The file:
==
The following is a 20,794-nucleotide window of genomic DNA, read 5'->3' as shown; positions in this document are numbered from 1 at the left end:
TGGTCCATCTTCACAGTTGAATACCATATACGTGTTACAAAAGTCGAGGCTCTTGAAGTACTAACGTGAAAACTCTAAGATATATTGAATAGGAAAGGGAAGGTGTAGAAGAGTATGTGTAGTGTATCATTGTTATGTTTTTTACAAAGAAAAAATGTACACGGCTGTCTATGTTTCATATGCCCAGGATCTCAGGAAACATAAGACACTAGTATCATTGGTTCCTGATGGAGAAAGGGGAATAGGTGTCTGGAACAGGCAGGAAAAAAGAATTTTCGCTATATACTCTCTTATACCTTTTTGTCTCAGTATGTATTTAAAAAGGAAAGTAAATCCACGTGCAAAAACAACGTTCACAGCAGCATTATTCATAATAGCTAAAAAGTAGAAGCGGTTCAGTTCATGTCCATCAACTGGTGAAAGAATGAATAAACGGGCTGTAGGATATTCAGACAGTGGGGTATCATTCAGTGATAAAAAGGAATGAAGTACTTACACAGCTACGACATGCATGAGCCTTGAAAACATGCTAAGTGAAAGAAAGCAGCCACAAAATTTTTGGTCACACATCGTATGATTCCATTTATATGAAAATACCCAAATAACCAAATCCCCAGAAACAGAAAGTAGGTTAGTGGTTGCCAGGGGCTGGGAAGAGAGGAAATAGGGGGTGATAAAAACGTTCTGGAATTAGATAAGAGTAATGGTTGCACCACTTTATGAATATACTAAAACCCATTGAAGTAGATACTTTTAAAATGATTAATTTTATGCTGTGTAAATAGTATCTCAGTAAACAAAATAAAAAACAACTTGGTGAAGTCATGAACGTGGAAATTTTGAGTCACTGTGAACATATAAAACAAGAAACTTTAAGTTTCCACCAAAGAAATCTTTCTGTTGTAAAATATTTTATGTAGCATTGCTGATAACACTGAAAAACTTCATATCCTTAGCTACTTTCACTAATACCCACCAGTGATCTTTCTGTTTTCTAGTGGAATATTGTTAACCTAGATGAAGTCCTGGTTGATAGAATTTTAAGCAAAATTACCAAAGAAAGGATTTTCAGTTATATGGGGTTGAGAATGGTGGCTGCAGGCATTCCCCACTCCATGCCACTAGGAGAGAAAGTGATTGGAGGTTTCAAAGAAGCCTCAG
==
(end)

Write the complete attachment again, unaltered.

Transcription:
The following is a 20,794-nucleotide window of genomic DNA, read 5'->3' as shown; positions in this document are numbered from 1 at the left end:
TGGTCCATCTTCACAGTTGAATACCATATACGTGTTACAAAAGTCGAGGCTCTTGAAGTACTAACGTGAAAACTCTAAGATATATTGAATAGGAAAGGGAAGGTGTAGAAGAGTATGTGTAGTGTATCATTGTTATGTTTTTTACAAAGAAAAAATGTACACGGCTGTCTATGTTTCATATGCCCAGGATCTCAGGAAACATAAGACACTAGTATCATTGGTTCCTGATGGAGAAAGGGGAATAGGTGTCTGGAACAGGCAGGAAAAAAGAATTTTCGCTATATACTCTCTTATACCTTTTTGTCTCAGTATGTATTTAAAAAGGAAAGTAAATCCACGTGCAAAAACAACGTTCACAGCAGCATTATTCATAATAGCTAAAAAGTAGAAGCGGTTCAGTTCATGTCCATCAACTGGTGAAAGAATGAATAAACGGGCTGTAGGATATTCAGACAGTGGGGTATCATTCAGTGATAAAAAGGAATGAAGTACTTACACAGCTACGACATGCATGAGCCTTGAAAACATGCTAAGTGAAAGAAAGCAGCCACAAAATTTTTGGTCACACATCGTATGATTCCATTTATATGAAAATACCCAAATAACCAAATCCCCAGAAACAGAAAGTAGGTTAGTGGTTGCCAGGGGCTGGGAAGAGAGGAAATAGGGGGTGATAAAAACGTTCTGGAATTAGATAAGAGTAATGGTTGCACCACTTTATGAATATACTAAAACCCATTGAAGTAGATACTTTTAAAATGATTAATTTTATGCTGTGTAAATAGTATCTCAGTAAACAAAATAAAAAACAACTTGGTGAAGTCATGAACGTGGAAATTTTGAGTCACTGTGAACATATAAAACAAGAAACTTTAAGTTTCCACCAAAGAAATCTTTCTGTTGTAAAATATTTTATGTAGCATTGCTGATAACACTGAAAAACTTCATATCCTTAGCTACTTTCACTAATACCCACCAGTGATCTTTCTGTTTTCTAGTGGAATATTGTTAACCTAGATGAAGTCCTGGTTGATAGAATTTTAAGCAAAATTACCAAAGAAAGGATTTTCAGTTATATGGGGTTGAGAATGGTGGCTGCAGGCATTCCCCACTCCATGCCACTAGGAGAGAAAGTGATTGGAGGTTTCAAAGAAGCCTCAG